ASBURY PARK PRESS - The Attorney General's Office said last week it
doesn't know how long it will take to complete its investigation of the
state troopers union president who publicized personal information about
a radio talk show host and threatened similar action against others. How
long does it need? It's had more than two weeks already.
The case isn't complicated. Just ask David Jones, president of the State
Troopers Fraternal Association, where and how he obtained the address
and license plate number of host Craig Carton that Jones displayed at a
news conference. Then check the statutes on the lawful use and
dissemination of such information.
Next, review the tape of the press conference where Jones, in
retaliation for Carton's on-air discussions of a police message board
where posters urged a ticket blitz, tried to intimidate the radio
station's executives and sponsors, and threatened the individuals who
tipped off the radio station about the messages on the police Web site.
Then, check the criminal statutes regarding verbal threats or implied
threats and review the State Police personnel manual to see whether
Jones' behavior violated any policies.
With good police work, this investigation could be wrapped up in a day.
Attorney General Stuart Rabner needs to put his best people on the case,
with orders to report their findings to him and to the public, pronto.
JUDGE LIFTS HOLD ON SECRET DOCUMENTS ABOUT POLICE CONDUCT DURING THE GOP
NY TIMES - A federal judge lifted a stay that paved the way for the
release of about 600 pages of secret documents relating to police
preparations for the 2004 Republican National Convention, held in New
York. Intelligence digests created by the New York Police Department
about various political groups from October 2003 through the Republican
National Convention in August 2004. . .
Initially the city had opposed the release of the documents because,
officials insisted, news organizations and legal groups would "fixate
upon and sensationalize them," making it difficult to find jurors who do
not know about the police actions. . .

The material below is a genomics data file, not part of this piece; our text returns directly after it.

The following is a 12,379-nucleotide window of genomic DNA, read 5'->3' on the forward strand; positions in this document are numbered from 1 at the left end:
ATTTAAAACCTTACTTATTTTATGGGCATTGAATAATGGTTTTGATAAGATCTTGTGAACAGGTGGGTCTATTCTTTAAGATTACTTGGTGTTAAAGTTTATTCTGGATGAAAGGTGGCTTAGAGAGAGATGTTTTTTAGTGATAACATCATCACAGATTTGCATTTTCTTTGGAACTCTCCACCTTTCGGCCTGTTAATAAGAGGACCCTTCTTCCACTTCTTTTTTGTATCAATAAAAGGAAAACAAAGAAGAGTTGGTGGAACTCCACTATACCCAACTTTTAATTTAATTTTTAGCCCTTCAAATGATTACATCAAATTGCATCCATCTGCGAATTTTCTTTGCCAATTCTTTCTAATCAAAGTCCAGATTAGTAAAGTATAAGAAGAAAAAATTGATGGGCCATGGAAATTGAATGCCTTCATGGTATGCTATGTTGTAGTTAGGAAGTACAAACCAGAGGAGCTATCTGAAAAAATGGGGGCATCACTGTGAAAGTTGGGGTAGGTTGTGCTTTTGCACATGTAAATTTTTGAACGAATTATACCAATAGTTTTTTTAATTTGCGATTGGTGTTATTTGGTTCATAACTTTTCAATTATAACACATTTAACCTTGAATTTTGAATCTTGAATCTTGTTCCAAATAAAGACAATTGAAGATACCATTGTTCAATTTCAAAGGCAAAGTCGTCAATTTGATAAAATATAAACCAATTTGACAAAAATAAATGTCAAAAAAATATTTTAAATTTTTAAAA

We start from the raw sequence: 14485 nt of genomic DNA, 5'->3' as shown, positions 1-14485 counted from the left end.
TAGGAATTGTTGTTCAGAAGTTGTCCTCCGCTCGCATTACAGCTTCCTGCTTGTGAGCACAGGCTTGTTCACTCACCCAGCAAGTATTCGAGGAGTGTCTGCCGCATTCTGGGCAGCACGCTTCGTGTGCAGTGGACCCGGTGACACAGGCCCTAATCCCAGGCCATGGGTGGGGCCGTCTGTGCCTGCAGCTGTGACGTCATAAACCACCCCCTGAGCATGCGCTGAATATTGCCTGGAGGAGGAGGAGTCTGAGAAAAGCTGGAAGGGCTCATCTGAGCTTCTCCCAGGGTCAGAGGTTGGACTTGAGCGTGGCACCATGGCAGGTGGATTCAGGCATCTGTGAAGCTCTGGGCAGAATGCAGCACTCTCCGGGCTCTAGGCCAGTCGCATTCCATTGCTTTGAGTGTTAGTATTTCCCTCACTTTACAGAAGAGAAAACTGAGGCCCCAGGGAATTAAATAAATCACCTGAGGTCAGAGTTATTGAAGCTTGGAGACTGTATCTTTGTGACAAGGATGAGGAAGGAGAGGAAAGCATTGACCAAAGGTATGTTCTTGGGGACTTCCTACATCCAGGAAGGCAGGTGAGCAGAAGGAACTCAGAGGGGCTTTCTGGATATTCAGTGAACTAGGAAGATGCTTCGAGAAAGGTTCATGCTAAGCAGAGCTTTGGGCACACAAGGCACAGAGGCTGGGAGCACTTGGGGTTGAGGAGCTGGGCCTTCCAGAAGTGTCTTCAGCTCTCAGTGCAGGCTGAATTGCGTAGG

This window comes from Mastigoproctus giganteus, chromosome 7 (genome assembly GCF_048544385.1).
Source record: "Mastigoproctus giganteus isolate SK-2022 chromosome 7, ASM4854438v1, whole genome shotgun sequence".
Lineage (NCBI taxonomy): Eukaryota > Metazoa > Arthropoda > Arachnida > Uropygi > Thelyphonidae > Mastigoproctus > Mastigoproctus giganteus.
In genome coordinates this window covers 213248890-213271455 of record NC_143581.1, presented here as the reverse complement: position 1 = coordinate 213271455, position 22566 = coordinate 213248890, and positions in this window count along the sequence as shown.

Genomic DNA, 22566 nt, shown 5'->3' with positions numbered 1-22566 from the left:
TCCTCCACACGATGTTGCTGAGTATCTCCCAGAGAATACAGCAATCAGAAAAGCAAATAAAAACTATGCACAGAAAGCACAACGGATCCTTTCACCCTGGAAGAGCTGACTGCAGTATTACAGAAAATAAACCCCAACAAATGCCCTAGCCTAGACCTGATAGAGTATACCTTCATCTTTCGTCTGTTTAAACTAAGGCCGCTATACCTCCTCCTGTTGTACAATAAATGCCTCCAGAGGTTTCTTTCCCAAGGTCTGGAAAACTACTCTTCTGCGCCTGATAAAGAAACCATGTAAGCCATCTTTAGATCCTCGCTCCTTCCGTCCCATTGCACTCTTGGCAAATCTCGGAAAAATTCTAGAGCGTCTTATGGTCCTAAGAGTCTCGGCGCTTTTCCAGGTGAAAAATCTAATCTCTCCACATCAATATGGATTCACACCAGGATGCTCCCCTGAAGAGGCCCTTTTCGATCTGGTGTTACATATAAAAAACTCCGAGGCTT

The batch of papers released today is one of two groups of documents
describing police activities related to the convention. Civil liberties
groups are still seeking the raw intelligence reports produced by
detectives and upon which the summaries were based. . .
FREE SPEECH PROTESTERS IN HONG KONG WANTED BIBLE BANNED AS INDECENT
REUTERS - More than 800 Hong Kong residents have called on authorities
to reclassify the Bible as "indecent" due to its sexual and violent
content, following an uproar over a sex column in a university student
journal. A spokesperson for Hong Kong's Television and Entertainment
Licensing authority (said it had received 838 complaints about the Bible
by noon on Wednesday. The complaints follow the launch of an anonymous
Web site - - www.truthbible.net - - which said the holy book "made
one tremble" given its sexual and violent content, including rape and
The Web site said the Bible's sexual content "far exceeds" that of a
recent sex column published in the Chinese University's Student Press
magazine, which had asked readers whether they'd ever fantasized about
incest or bestiality.
That column was later deemed "indecent" by the Obscene Articles
Tribunal, sparking a storm of debate about social morality and freedom
of speech. Student editors of the journal defended it, saying open
sexual debate was a basic right.
If the Bible is similarly classified as "indecent" by authorities, only
those over 18 could buy the holy book and it would need to be sealed in
a wrapper with a statutory warning notice.
SAN BERNARDINO BILLS IMMIGRANT RALLY $17 A HEAD UNDER LAW AIMED AT NOISY
JONATHAN ABRAMS, LA TIMES - Walk planned in L.A. to promote immigrant
rights How much does free speech cost? Exactly $17,674.06, according to
Latino activist Armando Navarro, who received a bill from the city of
San Bernardino. The tab stems from a March 17 pro - immigrant rally
that attracted about 1,000 people.
Navarro, coordinator of the National Alliance for Human Rights and a UC
Riverside ethnic studies professor, said his group meticulously planned
the peaceful rally beforehand, meeting with city officials and police,
and paying for permits and liability insurance.
But Navarro said the group was blindsided with the bill for
"extraordinary services" from the Police Department. It turns out that
the city won't actually enforce collection of the bill, but Navarro is
insisting on an apology. . .
The city passed an ordinance in 1991 aimed at curtailing noisy house
parties. The ordinance requires the police chief to estimate costs of
police services for large gatherings and bill the offending party.
"Perhaps there is a need for clarification of the ordinance," said Jim
Morris, son of San Bernardino Mayor Pat Morris and his top aide
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